Yes, I have been in board meetings that have continued on for two or more hours past the stated ending time. This is usually not good for most of the board members and has always been when there is no agenda timeline. Doing this three or more times in a row usually lead to multiple board member resignations.

2. Listening to Quarterly Operation Reports Should Not Be the Crux of a Meeting

Sure, it is OK to report at a high level what is going on with operations. However, massive spreadsheets with scores of numbers are only meaningful to the folks managing the particular area being reported upon and hopefully the executive director of the nonprofit.

My preference is a high-level scorecard based upon a traffic light metaphor. Pick no more than 5-10 key metrics to show in the scorecard. Compare them to the most recent time period reported as well as the previous year and most importantly the budget. If it is within budget, color or shade it in green. If it is within 10% of the budget, color or shade it in yellow. If the particular metric missed the budget by more than 10%, it should be in red.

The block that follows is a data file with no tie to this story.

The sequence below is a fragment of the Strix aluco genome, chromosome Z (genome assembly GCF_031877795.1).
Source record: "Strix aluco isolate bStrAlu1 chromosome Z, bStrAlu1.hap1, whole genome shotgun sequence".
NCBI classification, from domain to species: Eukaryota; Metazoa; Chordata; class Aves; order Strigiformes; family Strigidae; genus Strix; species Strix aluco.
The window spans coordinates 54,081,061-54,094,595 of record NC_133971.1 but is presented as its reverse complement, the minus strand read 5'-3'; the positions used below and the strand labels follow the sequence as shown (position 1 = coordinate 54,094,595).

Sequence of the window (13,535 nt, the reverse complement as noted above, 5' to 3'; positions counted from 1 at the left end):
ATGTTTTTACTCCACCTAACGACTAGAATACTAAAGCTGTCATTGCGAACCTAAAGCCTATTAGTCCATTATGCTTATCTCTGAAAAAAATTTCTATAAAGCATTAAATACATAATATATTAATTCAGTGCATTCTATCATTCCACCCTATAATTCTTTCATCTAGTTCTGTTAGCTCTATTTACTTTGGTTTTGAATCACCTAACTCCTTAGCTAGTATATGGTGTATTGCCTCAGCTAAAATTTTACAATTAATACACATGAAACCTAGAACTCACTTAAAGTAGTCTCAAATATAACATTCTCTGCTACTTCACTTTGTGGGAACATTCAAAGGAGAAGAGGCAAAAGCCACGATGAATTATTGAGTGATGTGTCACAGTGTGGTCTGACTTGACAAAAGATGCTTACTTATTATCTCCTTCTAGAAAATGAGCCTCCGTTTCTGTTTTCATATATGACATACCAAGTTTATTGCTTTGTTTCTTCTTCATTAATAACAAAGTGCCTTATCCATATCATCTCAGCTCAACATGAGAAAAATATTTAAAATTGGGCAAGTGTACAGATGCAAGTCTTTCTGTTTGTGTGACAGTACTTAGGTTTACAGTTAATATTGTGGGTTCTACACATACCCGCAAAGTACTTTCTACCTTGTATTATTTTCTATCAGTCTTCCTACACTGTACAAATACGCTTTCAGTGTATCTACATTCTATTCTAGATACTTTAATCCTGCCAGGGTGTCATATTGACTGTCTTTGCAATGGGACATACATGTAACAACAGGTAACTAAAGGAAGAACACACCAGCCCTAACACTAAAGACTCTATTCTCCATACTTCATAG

The board chairman should focus the discussion on only the areas in red or maybe a single yellow or two if it is deemed a critical area. An example of critical area would be fundraising revenue or a critical measurement affecting your mission success.

3. Being Afraid of Strategic Discussion and Exploration of the Mission

One may ask how you fill up precious board meeting time if you are not reviewing reports and financials. Here is how:

Strategic Discussion and Enhanced Mission Understanding

Close your eyes and think about the very best board meetings you have been part of. I am betting you were part of a lively, if not downright loud discussion about a topic strategic to the charity or a testimonial about what the mission is at it’s very core to the people served.